Capturing Functions and Expressions in Elixir

January 10, 2019

For the past 10 years, my programming experience has mostly focussed on JavaScript and PHP. I’ve learned a few functional programming concepts through JavaScript, such as function purity, immutability, and side effects, but I’ve never worked with a true functional language. To learn more about functional programming, I’ve decided to learn Elixir and write about what I learn to help me learn.


In this post, we’re going to look at capturing functions and expressions, which can make Elixir code more concise.

Capturing Functions

In Elixir, we can use Enum.each/2 to loop over an enumerable data type, like a list. If you haven’t seen the "/2" notation before, that just denotes the function’s arity (number of arguments) since you can define multiple functions with the same name with different arities. With Enum.each/2, the first argument is the enumerable and the second argument is an anonymous function. For example:

Enum.each([1, 2, 3, 4, 5], fn(x) -> IO.puts(x) end)

We can also bind the anonymous function to a variable first:

print_value = fn(x) -> IO.puts(x) end
Enum.each([1, 2, 3, 4, 5], print_value)

This can be a little verbose, especially if we are creating an anonymous function just to call another function, like IO.puts. Why not pass in IO.puts directly? Enum.each/2 expects an anonymous function, and IO.puts/1 is not an anonymous function. It is a named function. However, we can use "&", known as the capture operator, to deal with this:

Enum.each([1, 2, 3, 4, 5], &IO.puts/1)

Here we captured IO.puts/1 by prefixing it with &. This essentially wrapped IO.puts(x) within an anonymous function, like so:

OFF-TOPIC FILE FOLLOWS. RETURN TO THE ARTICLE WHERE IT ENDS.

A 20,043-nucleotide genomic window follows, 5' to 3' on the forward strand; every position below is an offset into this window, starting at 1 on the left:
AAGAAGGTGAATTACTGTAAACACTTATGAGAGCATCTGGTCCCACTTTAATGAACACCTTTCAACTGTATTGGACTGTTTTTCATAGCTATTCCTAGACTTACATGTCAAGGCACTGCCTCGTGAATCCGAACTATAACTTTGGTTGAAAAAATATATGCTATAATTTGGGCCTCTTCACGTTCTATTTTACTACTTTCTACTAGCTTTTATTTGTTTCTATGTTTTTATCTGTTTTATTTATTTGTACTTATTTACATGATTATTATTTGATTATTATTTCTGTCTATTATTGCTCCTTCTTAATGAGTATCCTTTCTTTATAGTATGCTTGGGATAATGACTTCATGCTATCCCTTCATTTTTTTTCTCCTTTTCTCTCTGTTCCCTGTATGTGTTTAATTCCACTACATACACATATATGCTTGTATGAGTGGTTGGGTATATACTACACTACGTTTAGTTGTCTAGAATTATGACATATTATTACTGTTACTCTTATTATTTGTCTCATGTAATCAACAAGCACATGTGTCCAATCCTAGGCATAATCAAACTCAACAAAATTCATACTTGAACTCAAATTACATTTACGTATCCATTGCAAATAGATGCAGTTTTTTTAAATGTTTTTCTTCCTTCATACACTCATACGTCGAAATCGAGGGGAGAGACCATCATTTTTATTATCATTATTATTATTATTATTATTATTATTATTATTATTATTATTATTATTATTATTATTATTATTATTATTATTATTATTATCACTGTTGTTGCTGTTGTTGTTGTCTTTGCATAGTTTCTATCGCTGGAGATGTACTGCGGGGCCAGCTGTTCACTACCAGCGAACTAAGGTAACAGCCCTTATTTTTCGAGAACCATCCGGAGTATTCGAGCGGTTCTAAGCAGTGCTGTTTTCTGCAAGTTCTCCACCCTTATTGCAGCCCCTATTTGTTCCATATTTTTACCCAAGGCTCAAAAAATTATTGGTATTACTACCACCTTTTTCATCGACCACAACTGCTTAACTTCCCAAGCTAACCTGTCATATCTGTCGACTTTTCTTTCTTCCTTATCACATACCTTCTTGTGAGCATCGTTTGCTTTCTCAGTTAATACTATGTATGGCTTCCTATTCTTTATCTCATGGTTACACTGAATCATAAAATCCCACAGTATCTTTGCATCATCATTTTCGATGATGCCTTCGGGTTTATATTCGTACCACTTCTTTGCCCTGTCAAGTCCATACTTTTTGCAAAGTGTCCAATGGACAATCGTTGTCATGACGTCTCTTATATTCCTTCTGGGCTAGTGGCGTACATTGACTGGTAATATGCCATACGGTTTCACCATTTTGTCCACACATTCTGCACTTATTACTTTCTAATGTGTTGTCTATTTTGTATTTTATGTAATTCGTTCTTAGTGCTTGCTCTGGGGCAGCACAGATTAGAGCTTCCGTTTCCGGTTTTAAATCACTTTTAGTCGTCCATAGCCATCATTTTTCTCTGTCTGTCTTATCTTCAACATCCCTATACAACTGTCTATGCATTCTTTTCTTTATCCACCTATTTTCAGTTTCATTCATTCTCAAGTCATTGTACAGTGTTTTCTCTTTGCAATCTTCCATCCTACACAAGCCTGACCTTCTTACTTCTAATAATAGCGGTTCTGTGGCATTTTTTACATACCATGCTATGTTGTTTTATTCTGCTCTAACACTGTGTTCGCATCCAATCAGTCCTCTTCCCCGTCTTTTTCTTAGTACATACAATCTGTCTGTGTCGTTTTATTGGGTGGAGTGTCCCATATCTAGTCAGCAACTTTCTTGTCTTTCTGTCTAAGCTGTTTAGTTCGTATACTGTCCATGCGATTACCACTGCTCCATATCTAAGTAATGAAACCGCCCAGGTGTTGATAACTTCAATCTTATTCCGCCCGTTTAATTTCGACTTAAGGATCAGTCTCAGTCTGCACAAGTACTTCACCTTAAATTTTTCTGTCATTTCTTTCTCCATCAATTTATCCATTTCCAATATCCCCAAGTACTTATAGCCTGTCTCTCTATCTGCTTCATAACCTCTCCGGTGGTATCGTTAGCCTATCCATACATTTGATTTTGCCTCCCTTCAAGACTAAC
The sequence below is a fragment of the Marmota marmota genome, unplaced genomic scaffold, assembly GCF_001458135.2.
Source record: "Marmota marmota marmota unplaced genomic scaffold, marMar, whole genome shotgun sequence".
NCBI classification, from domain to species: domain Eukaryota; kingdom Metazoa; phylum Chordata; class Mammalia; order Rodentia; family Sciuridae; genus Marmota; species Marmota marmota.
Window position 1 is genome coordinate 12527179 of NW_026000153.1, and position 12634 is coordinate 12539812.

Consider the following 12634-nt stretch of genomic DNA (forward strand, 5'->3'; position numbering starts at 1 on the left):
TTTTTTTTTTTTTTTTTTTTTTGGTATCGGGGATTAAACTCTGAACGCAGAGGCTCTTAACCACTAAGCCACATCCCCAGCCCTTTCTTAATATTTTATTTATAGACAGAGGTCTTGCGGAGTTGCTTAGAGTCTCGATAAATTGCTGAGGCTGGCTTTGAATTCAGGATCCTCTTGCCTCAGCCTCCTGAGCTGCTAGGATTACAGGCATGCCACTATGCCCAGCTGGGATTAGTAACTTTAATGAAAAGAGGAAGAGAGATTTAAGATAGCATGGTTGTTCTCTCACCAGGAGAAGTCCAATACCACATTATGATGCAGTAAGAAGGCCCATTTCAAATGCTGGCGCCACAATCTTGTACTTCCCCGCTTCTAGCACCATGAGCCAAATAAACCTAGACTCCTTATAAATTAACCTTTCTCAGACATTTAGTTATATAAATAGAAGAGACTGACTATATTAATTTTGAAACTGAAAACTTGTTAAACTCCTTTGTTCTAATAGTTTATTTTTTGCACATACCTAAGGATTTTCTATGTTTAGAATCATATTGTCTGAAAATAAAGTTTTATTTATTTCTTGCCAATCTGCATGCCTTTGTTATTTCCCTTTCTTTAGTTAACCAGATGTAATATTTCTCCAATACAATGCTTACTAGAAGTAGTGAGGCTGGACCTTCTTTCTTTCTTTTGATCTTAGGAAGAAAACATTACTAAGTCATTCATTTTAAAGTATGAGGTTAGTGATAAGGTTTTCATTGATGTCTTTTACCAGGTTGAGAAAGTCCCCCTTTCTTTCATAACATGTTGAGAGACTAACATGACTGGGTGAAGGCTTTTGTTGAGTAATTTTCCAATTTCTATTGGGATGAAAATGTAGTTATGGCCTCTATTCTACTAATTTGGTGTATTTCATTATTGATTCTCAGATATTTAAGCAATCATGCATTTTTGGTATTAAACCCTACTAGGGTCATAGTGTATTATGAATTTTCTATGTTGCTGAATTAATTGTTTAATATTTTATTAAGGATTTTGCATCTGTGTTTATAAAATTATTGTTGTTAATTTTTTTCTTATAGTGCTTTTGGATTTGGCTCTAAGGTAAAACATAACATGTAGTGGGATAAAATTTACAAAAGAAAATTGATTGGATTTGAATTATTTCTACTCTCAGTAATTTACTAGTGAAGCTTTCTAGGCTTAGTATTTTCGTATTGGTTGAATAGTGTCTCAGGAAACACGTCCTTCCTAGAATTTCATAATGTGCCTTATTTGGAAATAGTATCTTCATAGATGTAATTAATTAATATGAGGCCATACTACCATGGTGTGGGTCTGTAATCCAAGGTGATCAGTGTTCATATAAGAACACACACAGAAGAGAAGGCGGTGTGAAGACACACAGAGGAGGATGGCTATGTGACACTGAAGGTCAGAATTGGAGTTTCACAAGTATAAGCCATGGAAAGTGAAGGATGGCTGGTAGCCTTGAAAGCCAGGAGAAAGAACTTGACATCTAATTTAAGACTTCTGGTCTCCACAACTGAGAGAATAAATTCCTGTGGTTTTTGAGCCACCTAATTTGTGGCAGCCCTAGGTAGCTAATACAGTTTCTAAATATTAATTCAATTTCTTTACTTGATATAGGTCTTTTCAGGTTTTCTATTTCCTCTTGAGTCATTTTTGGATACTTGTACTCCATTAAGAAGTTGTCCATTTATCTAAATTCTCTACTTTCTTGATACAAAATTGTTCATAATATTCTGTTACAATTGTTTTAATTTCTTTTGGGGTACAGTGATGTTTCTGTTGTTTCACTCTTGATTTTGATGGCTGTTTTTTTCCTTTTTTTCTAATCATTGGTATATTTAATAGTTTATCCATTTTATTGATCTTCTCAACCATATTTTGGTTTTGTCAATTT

fn(x) -> IO.puts(x) end

Much more terse!

Another way we could have written this is as follows:

Enum.each([1, 2, 3, 4, 5], &IO.puts(&1))

The &1 references the first parameter of the anonymous function that is created when IO.puts/1 is captured. &2, &3, and so on would reference subsequent parameters.

IO.puts(1) is shorthand for IO.puts(:stdio, 1). The above could also be written as such:

Enum.each([1, 2, 3, 4, 5], &IO.puts(:stdio, &1))

You can also write to standard error with:

Enum.each([1, 2, 3, 4, 5], &IO.puts(:stderr, &1))

Capturing Expressions

In addition to capturing functions, we can capture expressions with the &(expression) syntax.

To map a list of numbers to another list where each number is doubled, we can do the following:

Enum.map([1, 2, 3, 4, 5], &(&1 * 2))

To filter a list of numbers to those greater than 3, we can do:

Enum.filter([5, 2, 6], &(&1 > 3))

To sum an array of numbers, we can use Enum.reduce/3. If you aren’t familiar with reduce, it is a way to reduce a list to a single value. Summing an array of numbers is one example.

Using an anonymous function in the long form, it looks like the following:

Enum.reduce([1, 2, 3, 4, 5], 0, fn(x, total) -> x + total end)

We can modify this to use a captured expression:

Enum.reduce([1, 2, 3, 4, 5], 0, &(&1 + &2))

Here, &1 represents each number in the list and &2 represents the accumulating total.

Disclaimer: Any viewpoints and opinions expressed in this article are those of David Tang and do not reflect those of my employer or any of my colleagues.